NewsHour dispatches Twickers & more to the front lines of conventions
Before the Democratic Convention hits the airwaves Aug. 25, Jim Lehrer’s nightly NewsHour sendoff — “we’ll see you online and again here Monday evening” — will mean more than it used to.
|The Online NewsHour's Fact Project website will ask online users to help fact-check politicians' assertions. Pictured: page fragment of site prototype, still under development.|
For several months, Lehrer’s corps has been pondering ways to fuse its online and broadcast units and make the show’s website a more vital part of the reporting process. The team will use the pre-election political gauntlet to test its plan for collaborative rolling coverage.
On the floor of the conventions, Senior Correspondents Ray Suarez and Margaret Warner will conduct newsmaker and delegate interviews for online video streaming and possibly also for later broadcast. Each afternoon, the Online NewsHour will produce short video roundups of national, international and election headlines. Two-person roving teams from the online unit will post raw news feeds to Twitter and snap photos for a Flickr feed — a combo that Lee Banville, executive editor of online, is calling “Twicker.”
To bring the audience into the mix, they’ll debut The Fact Project, a new online application developed with the American Film Institute’s Digital Content Lab that invites users to post pieces of politicians’ rhetoric and submit it to a sort of community fact-checking process under the eyes of the Online NewsHour’s political team.
Lehrer decree: It’s time to converge
Jim Lehrer called for the on-air/online merge in spring.
“He came in one day convinced that we needed to make the online operation more newsy,” says Executive Producer Linda Winslow, who has been overseeing both broadcast and online since May. “If you’re telling Online they can’t print anything that hasn’t already been on the NewsHour, then you’re already dooming them to being 24 hours old by the time they go with a story.”
Slowly, the NewsHour is flipping its media model. News will appear first online instead of on-air, and broadcast reporters will become web reporters as well. At the conventions, the online unit will break news in text and video, and the broadcast’s senior correspondents will both contribute web content.
It’s a long way from the website’s beginnings in 1996 as a transcript and audio library for the broadcast.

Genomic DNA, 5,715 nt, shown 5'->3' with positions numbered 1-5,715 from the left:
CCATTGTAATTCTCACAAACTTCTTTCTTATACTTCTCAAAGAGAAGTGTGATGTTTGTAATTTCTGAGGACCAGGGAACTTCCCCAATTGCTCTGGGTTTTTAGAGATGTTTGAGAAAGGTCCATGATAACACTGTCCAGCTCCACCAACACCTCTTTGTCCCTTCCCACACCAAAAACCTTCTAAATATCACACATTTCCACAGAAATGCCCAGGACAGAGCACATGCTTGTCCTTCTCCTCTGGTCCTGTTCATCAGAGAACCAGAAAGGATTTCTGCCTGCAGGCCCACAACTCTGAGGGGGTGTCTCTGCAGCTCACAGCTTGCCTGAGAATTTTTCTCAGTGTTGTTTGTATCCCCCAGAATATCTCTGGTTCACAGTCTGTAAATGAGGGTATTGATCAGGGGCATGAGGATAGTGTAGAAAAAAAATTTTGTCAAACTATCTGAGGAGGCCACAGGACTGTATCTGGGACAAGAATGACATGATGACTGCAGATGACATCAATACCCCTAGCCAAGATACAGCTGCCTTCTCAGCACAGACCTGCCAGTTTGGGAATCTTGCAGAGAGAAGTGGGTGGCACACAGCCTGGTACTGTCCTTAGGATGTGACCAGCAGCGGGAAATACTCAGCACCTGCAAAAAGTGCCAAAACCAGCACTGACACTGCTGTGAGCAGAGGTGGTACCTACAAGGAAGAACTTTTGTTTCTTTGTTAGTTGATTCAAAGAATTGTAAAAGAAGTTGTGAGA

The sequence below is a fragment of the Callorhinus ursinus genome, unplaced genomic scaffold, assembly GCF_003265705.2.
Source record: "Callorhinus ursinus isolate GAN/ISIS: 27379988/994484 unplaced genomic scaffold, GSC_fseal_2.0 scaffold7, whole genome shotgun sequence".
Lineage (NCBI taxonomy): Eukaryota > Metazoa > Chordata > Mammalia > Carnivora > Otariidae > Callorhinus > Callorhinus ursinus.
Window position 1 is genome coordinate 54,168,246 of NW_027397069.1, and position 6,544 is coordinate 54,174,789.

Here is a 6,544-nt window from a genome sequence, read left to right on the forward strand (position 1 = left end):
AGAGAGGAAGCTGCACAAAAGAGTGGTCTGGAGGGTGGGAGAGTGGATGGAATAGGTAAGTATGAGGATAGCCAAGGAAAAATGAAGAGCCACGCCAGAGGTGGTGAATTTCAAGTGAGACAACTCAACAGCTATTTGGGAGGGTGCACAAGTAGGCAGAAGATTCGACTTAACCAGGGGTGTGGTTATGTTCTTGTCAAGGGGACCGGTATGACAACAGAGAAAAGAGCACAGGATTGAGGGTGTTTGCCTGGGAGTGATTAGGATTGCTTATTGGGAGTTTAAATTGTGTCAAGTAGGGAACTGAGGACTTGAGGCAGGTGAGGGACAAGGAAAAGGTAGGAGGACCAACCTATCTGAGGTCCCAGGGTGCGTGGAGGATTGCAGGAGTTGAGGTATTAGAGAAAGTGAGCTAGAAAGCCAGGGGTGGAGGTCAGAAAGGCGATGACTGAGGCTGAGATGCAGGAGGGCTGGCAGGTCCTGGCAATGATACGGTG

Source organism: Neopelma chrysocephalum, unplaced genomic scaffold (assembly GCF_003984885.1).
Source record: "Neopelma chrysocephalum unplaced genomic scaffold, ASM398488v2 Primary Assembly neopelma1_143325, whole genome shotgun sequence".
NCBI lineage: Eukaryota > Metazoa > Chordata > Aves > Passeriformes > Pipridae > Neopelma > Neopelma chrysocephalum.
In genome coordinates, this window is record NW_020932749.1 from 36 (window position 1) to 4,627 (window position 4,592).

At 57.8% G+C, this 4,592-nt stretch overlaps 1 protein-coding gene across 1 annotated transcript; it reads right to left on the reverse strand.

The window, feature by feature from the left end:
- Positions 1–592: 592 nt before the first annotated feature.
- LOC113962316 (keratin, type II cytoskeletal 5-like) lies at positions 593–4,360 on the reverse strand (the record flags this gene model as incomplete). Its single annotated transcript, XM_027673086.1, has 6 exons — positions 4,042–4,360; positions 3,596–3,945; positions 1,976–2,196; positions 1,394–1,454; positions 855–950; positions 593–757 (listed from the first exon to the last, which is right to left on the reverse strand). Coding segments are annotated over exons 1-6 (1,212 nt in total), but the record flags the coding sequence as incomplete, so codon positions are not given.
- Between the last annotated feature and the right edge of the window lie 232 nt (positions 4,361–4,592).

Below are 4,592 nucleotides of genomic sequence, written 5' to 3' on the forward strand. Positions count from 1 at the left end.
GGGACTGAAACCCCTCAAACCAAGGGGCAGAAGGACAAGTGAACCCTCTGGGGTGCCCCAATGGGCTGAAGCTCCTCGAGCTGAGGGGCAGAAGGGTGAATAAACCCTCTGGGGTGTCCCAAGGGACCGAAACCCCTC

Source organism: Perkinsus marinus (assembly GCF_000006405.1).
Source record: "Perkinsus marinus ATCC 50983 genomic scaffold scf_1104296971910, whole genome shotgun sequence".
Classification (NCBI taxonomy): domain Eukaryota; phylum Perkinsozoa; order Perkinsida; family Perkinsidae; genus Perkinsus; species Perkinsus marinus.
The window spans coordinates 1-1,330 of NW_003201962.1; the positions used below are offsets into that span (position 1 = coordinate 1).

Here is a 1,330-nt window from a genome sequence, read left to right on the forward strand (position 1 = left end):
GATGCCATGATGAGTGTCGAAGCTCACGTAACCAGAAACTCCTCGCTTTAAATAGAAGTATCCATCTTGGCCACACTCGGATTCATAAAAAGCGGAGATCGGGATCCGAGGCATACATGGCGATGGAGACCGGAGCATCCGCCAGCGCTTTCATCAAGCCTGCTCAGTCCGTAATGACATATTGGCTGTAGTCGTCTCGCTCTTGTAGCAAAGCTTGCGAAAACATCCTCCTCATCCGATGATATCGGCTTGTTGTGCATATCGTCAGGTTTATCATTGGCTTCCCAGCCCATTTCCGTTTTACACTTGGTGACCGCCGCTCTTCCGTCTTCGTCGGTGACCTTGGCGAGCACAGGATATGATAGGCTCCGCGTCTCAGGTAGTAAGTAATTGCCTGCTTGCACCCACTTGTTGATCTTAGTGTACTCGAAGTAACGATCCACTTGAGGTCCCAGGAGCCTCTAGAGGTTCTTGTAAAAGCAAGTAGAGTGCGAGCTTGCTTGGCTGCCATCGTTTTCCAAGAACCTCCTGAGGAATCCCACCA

The logistical barriers to marrying HTML journalists and broadcast veterans into a single NewsHour family are common among other news organizations attempting the same. The two NewsHour units work in different buildings a few blocks apart in Arlington, Va. They have no money to hire more staffers, so job descriptions will shift as people are trained in multimedia. Journalists will have to think for the Web and the broadcast, and broadcast correspondents will reserve parts of their days to blog or report online.
“We have to be one entity with different platforms,” says Winslow. “My vision of the future is that [news stories] would start with the online reporting and . . . amount to something that turns up on air, with the same group of people involved in the entire activity from the start of the day to the end of the day.”
Keeping pols (more) honest
The Fact Project brings users and viewers into this collaboration — inviting them to contribute questionable statements made by presidential and congressional candidates as well as by special interest groups.
“The sketchiest and most interesting political speech tends not to be the national ads,” says Banville. “It tends to be the radio ad run in local communities, the flyer stuck under windshield wipers at the church meeting, the stuff that’s happening at a much more local level.” Yet there hasn’t been a central place for citizens to share what they hear. The Annenberg Public Policy Center’s FactCheck.org project is a great service, he says, but professional journalists and academics set the agenda.
In January the Online NewsHour approached AFI’s Digital Content Lab to see what they could do jointly to spur people to join the democratic process. With the Swift Boat attacks and other 2004 firefights still vivid in the nation’s collective memory, the producers wanted voters to practice skepticism and use online tools to test statements, says Suzanne Stefanac, director of the lab.
In May, they began working on the site, which will be accessible through PBS.org as well as its own site, FactProject.org. Its tagline: “Keeping America’s politicians honest.”
AFI’s lab, which bills itself an “R&D incubator” for digital-media innovation, ordinarily brings together top professionals to develop prototypes, but they rarely build out or launch projects. The Fact Project will be complete and operating in four months, while AFI often spends six months on prototyping alone.
Two companies who are part of The Fact Project team — a tech company named The1st Movement and an ad agency that calls itself “. . . and company” — have volunteered to help launch the site. Banville says they’ll likely do a soft launch for the conventions and a bigger public unveiling the following week.